The RX10 IV has on-sensor phase detect pixels, which results in fast and reliable autofocus acquisition even during live view operation.

The Canon PowerShot G16 has a native sensitivity range from ISO 80 to ISO 12800. The corresponding ISO settings for the Sony Cyber-shot DSC-RX10 IV are ISO 100 to ISO 12800, with the possibility to increase the ISO range to 64-25600.

G16 versus RX10 IV MP

For many cameras, data on sensor performance has been reported by DXO Mark. This service determines an overall sensor rating, as well as sub-scores for low-light sensitivity ("DXO Sports"), dynamic range ("DXO Landscape"), and color depth ("DXO Portrait"). The table below summarizes the physical sensor characteristics and sensor quality findings and compares them across a set of similar cameras.

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Sensor Characteristics
  Camera
Model
Sensor
Class
Resolution
(MP)
Horiz.
Pixels
Vert.
Pixels
Video
Format
DXO
Portrait
DXO
Landscape
DXO
Sports
DXO
Overall
 
Canon G16 1/1.7 12.0 4000 30001080/60p21.011.723054
 
Sony RX10 IV 1-inch 20.0 5472 36484K/30p........
 
Canon G1 X Mark II 1.5-inch 13.0 4160 31201080/30p21.510.858158
 
Canon SL1 APS-C 17.9 5184 34561080/30p21.811.384363
 
Canon G1 X 1.5-inch 14.2 4352 32641080/24p21.710.864460
 
Canon G15 1/1.7 12.0 4000 30001080/24p19.911.516546
 
Canon M APS-C 17.9 5184 34561080/30p22.111.282765
 
Canon G12 1/1.7 10.0 3648 2736720/24p20.411.216147
 
Fujifilm X30 2/3 12.0 4000 30001080/60p........
 
Fujifilm X20 2/3 12.0 4000 30001080/60p........
 
Nikon P7800 1/1.7 12.0 4000 30001080/30p21.211.720054
 
Panasonic LX7 1/1.7 10.0 3648 27361080/60p20.711.714750
 
Sony RX100 VI 1-inch 20.0 5472 36484K/30p........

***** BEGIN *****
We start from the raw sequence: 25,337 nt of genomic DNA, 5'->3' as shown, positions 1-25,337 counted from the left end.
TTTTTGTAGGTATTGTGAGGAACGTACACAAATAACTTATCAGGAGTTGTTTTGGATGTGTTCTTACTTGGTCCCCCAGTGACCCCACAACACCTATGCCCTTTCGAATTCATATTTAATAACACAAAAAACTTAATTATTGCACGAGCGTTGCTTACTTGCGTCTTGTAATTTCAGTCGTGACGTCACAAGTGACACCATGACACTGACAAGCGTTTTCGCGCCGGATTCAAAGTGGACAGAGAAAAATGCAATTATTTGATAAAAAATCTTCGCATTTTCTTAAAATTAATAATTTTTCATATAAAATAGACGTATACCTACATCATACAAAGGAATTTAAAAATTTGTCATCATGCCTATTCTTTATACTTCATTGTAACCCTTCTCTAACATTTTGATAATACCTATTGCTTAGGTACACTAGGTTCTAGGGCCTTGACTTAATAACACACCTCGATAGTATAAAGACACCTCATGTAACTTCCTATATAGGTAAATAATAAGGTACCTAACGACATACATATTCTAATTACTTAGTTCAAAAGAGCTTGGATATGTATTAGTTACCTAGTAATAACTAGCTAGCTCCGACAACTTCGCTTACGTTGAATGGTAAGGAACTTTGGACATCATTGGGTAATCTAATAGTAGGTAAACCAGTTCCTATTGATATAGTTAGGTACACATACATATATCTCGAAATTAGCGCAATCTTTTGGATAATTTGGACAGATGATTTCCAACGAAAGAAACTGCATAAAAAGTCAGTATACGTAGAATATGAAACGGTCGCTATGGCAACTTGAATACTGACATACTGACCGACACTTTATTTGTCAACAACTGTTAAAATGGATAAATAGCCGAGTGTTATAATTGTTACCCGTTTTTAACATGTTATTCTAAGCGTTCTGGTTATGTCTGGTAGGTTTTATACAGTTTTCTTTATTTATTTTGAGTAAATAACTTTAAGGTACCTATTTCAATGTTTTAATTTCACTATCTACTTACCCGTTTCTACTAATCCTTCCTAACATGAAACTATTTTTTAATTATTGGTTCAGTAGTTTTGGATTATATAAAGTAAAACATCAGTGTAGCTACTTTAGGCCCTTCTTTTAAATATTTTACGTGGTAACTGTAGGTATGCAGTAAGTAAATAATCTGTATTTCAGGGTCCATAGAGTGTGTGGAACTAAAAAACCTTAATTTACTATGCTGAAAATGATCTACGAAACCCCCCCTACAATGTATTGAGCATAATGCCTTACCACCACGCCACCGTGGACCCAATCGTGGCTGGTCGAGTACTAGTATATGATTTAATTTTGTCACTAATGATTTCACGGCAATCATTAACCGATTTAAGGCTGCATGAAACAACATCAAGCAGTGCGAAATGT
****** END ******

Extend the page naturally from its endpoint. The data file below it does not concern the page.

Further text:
Sony RX10 III 1-inch 20.0 5472 36484K/30p23.112.647270
 
Sony RX100 V 1-inch 20.0 5472 36484K/30p22.812.458670
 
Sony RX10 II 1-inch 20.0 5472 36484K/30p23.012.653170
 
Sony RX10 1-inch 20.0 5472 36481080/60p22.912.647469

Many modern cameras are not only capable of taking still images, but can also record movies. Both cameras under consideration are equipped with sensors that have a sufficiently high read-out speed for moving images, but the RX10 IV provides a better video resolution than the G16. It can shoot movie footage at 4K/30p, while the Canon is limited to 1080/60p.

Feature comparison

Apart from body and sensor, cameras can and do differ across a range of features. For example, the RX10 IV has an electronic viewfinder (2359k dots), while the G16 has an optical one. Both systems have their advantages, with the electronic viewfinder making it possible to project supplementary shooting information into the framing view, whereas the optical viewfinder offers lag-free viewing and a very clear framing image. The adjacent table lists some of the other core features of the Canon G16 and Sony RX10 IV along with similar information for a selection of comparators.

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Core Features
  Camera
Model
Viewfinder
(Type or
000 dots)
Control
Panel
(yes/no)
LCD
Size
(inch)
LCD
Resolution
(000 dots)
LCD
Attach-
ment
Touch
Screen
(yes/no)
Mech
Shutter
Speed
Shutter
Flaps
(1/sec)
Built-in
Flash
(yes/no)
Built-in
Image
Stab
 
Canon G16optical n 3.0 922 fixed n 1/4000s 2.2 Y Y
 
Sony RX10 IV2359 Y 3.0 1440 tilting Y 1/2000s 24.0 Y Y
 
Canon G1 X Mark IIoptional n 3.0 1040 tilting Y 1/4000s 5.2 Y Y
 
Canon SL1optical n 3.0 1040 fixed Y 1/4000s 4.9 Y n
 
Canon G1 Xoptical n 3.0 922 Swivel n 1/4000s 1.9 Y Y
 
Canon G15optical n 3.0 922 fixed n 1/4000s 2.1 Y Y
 
Canon Mnone n 3.0 1040 fixed Y 1/4000s 4.3 n n
 
Canon G12optical n 2.8 461 swivel n 1/4000s 1.1 Y Y